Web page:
• A provision for VIP visas for foreign fashion models is in the draft of the Senate immigration bill — but it won't be in the final version, according to Chuck Schumer's office. Rep. Anthony Weiner had previously sponsored legislation in the house to make it easier for fashion models to get working visas. [Politico]
  • "I didn't know how dangerous they were until nobody was going to air my commercial," says Lane Bryant model Ashley Graham. "I didn't know how much power they really did have." [Strib]
  • Elle editor Robbie Myers went on national television yesterday to say Elle MacPherson "is not a skinny girl." [The Cut]
  • See Narciso Rodriguez and Marie Claire editor-in-chief Joanna Coles in action later this month when they teach a class at the Learning Annex. The title? Breaking Into Fashion. [Learning Annex]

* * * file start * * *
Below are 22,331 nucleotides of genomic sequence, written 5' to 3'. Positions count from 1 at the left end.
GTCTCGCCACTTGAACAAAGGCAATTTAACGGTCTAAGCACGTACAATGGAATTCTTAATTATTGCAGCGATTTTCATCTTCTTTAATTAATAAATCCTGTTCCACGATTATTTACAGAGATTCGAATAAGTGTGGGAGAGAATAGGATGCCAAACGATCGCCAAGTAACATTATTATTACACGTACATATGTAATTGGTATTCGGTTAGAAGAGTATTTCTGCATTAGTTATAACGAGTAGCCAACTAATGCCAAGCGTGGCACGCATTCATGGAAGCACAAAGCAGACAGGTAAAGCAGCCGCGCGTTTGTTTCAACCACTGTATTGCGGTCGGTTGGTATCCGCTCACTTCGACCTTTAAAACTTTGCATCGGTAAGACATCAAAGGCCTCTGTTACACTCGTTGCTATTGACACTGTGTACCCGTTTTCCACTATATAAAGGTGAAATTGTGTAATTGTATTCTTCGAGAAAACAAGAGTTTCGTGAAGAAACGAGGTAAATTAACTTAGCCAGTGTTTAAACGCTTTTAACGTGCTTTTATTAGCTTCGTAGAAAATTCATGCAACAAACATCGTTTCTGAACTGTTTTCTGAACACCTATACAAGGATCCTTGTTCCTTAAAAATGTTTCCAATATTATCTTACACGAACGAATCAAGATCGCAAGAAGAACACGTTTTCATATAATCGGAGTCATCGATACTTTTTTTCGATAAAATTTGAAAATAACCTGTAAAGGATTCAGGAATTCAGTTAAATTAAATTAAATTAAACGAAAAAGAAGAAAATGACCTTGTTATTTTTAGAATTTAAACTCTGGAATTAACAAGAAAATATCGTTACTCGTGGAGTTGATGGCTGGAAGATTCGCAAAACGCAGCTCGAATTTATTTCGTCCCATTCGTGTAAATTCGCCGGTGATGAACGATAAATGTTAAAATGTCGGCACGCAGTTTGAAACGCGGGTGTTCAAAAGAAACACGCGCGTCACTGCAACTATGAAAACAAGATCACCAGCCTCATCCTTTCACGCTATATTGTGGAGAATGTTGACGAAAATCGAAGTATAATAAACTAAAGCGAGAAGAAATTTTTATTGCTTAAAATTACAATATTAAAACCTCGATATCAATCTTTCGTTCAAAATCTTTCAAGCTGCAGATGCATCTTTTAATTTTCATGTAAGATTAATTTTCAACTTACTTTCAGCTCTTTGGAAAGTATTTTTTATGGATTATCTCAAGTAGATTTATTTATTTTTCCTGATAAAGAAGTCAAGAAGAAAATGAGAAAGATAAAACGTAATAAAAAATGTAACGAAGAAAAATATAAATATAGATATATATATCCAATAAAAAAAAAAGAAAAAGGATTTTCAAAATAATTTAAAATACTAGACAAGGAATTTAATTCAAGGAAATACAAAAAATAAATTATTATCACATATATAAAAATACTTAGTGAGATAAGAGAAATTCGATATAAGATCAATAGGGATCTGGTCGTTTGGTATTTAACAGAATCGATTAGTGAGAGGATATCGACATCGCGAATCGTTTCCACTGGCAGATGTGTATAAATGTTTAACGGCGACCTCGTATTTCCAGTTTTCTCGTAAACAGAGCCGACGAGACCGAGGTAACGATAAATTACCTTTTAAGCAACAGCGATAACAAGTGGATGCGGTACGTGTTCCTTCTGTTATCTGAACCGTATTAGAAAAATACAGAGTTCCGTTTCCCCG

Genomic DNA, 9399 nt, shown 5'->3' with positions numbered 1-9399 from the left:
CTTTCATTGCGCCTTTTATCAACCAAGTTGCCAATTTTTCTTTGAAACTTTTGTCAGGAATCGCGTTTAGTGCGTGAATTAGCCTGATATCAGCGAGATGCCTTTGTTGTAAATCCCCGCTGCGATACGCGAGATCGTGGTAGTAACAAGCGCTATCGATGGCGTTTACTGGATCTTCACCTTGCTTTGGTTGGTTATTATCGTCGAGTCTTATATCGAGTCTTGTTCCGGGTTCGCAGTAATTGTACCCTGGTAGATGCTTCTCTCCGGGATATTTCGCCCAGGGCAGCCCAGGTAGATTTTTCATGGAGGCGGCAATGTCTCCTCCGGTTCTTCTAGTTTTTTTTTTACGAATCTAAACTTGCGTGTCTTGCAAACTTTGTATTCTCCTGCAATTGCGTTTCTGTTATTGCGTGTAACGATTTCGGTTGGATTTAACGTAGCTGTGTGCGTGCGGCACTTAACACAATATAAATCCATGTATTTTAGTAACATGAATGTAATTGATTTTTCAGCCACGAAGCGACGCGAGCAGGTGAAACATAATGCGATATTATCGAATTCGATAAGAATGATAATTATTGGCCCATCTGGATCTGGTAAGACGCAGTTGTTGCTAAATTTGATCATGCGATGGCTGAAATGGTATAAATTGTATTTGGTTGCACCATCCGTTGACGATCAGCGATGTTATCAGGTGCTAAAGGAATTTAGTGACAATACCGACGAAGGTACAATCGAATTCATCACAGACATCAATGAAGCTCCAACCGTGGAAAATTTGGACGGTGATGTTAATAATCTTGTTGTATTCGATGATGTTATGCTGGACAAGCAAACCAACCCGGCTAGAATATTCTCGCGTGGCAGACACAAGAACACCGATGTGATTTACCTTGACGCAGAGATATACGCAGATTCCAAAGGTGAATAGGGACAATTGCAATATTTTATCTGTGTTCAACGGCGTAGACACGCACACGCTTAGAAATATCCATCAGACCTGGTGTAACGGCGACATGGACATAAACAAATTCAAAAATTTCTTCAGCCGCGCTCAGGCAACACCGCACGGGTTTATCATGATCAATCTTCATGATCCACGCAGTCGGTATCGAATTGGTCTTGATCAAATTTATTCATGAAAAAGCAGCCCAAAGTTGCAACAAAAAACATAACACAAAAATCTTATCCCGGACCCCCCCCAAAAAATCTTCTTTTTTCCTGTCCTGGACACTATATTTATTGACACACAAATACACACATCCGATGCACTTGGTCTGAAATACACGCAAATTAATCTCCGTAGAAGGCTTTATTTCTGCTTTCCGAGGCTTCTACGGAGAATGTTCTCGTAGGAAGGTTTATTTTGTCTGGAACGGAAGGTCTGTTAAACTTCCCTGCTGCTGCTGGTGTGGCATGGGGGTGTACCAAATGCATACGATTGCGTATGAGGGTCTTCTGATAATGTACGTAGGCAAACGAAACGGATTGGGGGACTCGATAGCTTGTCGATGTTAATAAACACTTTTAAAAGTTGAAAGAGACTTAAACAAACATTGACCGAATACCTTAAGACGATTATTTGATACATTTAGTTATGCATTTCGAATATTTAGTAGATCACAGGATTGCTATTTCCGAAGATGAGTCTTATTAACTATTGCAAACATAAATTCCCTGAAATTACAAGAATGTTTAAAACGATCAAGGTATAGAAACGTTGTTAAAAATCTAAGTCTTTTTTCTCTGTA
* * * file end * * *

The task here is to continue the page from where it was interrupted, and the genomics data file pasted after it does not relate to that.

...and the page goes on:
• Or you could learn about the history and construction of the Chanel 2.55 bag, when the New York flagship hosts an exhibition on the subject. It opens Saturday and closes on May 16. [WWD]
  • "My mother always taught me that 'fear is not an option.' As a Holocaust survivor, she never saw herself as a victim, and to this day I still think of those words when I am confronted by challenges." — Diane von Furstenberg. When she was married to Egon von Furstenberg, she had a mother-in-law who thought Hitler was "very charming" and "very, very cultivated." [HuffPo]
  • Carla Bruni-Sarkozy is the subject of a biographical comic book. Margaret Thatcher, Oprah Winfrey, Michelle Obama, and J.K. Rowling are all subjects of the same series. [WWD]
  • The BBC would not confirm whether or not Sophie Dahl's cooking show will be renewed for a second season. [Daily Mail]